How writers hear their characters in their heads.
Many retired players report injuries last long after they stop playing.
Roger Sedres/ Shutterstock
Injuries that commonly effect former players during retirement include concussion, neck injuries, shoulder dislocation, and knee ligament injuries.
The food market in Mongla in October 2019: it was shut during the COVID-19 lockdown.
The urban poor in Bangladesh's small cities already faced food insecurity before COVID-19 – but the lockdown made affording food much harder.
Boys at Crumpsall Workhouse, Manchester, circa 1895-1897.
Manchester Archives/Wikimedia Commons
Intergenerational poverty affected children's health in the 18th and 19th centuries -- we must be aware of the risks today.
Squadron Leader Douglas Bader CO of No Squadron seated on his Hawker Hurricane after the Battle of France, September 1940.
Devon S A (F/O), Royal Air Force official photographer, Imperial War Museum
As it faced imminent Nazi invasion , Britain needed heroes. The RAF provided one ready made: a fighter pilot with no legs.
Their finest hour: the Battle of Britain memorial at Victoria Embankment in London.
CarlsPix via Shutterstock
US correspondents in Britain played a big part in convincing the American public to support the British war effort.
England’s Nikita Parris and US’s Crystal Dunn at the 2019 FIFA Women’s World Cup Semi Final match in France.
Jose Breton- Pics Action/Shutterstock
Could the pandemic be the end of the women's game? Action must be taken to safeguard it.
Dead men do tell tales through their physical remains.
AP Photo/Francesco Bellini
People have lived with infectious disease throughout the millennia, with culture and biology influencing each other. Archaeologists decode the stories told by bones and what accompanies them.
The Bishop’s Palace of Chrysopolitissa (Paphos, Cyprus), possibly destroyed by an earthquake in the medieval period.
Medieval disaster response was not so different to the measures we use today.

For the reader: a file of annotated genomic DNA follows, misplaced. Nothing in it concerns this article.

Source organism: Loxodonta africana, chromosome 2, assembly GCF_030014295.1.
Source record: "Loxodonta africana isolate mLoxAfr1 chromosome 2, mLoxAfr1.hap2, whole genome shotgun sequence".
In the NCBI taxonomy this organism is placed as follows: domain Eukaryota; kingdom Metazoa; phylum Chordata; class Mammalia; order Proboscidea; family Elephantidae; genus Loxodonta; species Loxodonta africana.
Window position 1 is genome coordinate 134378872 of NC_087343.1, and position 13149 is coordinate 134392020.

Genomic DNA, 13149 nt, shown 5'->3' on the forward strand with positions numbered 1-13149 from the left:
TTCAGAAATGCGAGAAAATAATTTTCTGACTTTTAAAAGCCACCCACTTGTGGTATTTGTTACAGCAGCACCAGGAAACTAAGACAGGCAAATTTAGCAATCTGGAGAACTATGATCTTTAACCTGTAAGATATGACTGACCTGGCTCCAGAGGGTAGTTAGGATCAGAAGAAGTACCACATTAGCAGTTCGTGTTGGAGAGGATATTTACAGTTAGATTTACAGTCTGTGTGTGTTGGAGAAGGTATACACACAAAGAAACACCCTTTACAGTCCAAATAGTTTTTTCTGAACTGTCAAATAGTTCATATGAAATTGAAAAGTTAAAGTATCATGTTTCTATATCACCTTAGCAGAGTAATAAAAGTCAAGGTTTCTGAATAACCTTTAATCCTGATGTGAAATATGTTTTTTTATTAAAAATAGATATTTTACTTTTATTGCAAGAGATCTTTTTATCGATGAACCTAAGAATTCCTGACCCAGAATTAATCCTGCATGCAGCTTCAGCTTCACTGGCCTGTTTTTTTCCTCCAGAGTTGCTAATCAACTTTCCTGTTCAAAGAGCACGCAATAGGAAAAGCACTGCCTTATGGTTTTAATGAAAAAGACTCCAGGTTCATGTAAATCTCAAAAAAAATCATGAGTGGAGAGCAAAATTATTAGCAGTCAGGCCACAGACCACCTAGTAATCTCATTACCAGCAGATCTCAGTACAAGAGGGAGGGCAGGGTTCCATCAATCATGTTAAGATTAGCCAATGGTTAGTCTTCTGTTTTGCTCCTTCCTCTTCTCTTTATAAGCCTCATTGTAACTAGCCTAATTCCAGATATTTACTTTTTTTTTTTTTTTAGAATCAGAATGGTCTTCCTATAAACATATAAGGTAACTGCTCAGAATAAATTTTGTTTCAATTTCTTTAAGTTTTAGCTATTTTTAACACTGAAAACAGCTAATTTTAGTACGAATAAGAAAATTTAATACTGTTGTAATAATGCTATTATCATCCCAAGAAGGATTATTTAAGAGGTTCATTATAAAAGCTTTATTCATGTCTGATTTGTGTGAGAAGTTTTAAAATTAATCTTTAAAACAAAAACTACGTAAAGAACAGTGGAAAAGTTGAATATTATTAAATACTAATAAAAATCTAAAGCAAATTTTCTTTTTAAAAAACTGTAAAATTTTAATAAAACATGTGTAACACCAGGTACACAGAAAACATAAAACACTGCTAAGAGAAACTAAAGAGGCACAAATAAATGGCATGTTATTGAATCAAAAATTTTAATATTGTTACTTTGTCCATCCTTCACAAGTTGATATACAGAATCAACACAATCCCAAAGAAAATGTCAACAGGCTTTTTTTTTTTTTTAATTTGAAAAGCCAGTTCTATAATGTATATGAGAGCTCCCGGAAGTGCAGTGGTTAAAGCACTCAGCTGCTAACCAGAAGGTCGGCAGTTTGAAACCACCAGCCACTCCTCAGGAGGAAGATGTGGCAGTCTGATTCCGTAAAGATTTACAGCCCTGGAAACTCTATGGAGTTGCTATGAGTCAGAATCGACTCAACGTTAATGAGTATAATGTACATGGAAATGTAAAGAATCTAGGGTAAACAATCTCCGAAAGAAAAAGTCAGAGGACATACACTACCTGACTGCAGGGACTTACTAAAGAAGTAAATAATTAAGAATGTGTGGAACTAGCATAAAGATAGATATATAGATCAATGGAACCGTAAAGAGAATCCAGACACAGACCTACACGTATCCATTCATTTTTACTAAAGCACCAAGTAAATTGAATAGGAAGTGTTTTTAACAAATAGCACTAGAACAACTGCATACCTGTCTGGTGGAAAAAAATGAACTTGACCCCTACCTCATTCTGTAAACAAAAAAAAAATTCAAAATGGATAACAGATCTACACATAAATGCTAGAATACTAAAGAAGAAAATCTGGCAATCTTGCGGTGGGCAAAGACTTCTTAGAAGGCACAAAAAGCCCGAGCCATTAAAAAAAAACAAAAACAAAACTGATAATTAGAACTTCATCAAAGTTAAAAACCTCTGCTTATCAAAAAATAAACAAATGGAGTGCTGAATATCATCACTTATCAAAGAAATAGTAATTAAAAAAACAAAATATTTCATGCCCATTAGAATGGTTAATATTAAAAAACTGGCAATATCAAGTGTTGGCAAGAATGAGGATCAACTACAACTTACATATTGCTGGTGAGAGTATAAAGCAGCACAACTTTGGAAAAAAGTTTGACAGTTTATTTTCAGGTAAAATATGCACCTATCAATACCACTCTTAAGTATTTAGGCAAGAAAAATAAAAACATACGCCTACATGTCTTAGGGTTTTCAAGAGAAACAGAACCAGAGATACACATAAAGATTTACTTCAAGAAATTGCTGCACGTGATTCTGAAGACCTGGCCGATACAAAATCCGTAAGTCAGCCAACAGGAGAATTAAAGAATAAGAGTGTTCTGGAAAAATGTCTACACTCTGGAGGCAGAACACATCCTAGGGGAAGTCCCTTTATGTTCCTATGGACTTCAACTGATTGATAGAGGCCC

High-density poverty in urban areas exists largely not by accident, but by design.
Dennis M Sabangan/EPA
High-density city living has been touted as a way to solve the problem of creating more sustainable, more liveable cities. But instead cities are only more liveable for a few.
Great colours in Cappadocia, Turkey. But what are they?
The experience of a colour can be profound, but it doesn't really exist other than in our minds.
US president, Donald Trump, is taking on social media under the guise of protecting free speech.
EPA-EFE/Doug Mills/ Pool
The US president is punishing Twitter for using a factcheck to point out that one of his tweets is incorrect.
Exhausted British troops on the quayside at Dover, May 31 1940.
Official War Office photographer, Imperial War Museum
It may not have been Britain's finest hour, but was it Fleet Street's?
Feel like time has come to a standstill?
Feel like time has come to a standstill? The coronavirus crisis has prompted us to be more creative with our relations to time.
Excessive screen use has been linked to addictive behaviours, changes in mood, increased stress and difficulty sleeping - here's how to take a break.
Eric Blair (better known as George Orwell) in characteristic pose.
When two of Britain's most influential voices clashed over allied bombing of Germany, Orwell took an unusual line.
National models on the spread of COVID-19 have helped us through this crisis. But we'll need local models to get us through the next stage.
Nude in Bathtub (
Grand nu à la Baignoire), 1940-1946, is part of a series of paintings Bonnard made of his wife, Marthe, bathing.
An art historian uncovers the truth about Marthe Bonnard, for decades labelled as a jealous recluse with a neurotic need to bathe.
The man in the ironed mask: French president Emmanuel Macron changed his policy on mask-wearing in April.
There are two principles governments use to make public health decisions, and on mask-wearing they're in direct conflict.
The Daily Herald’s front page for VE Day: 80% of the UK public read a newspaper during the war.
Philip Bird LRPS CPAGB
Britain's newspaper's reported some wild scenes as the nation celebrated, but none wilder than in the Daily Mirror's cartoon strip.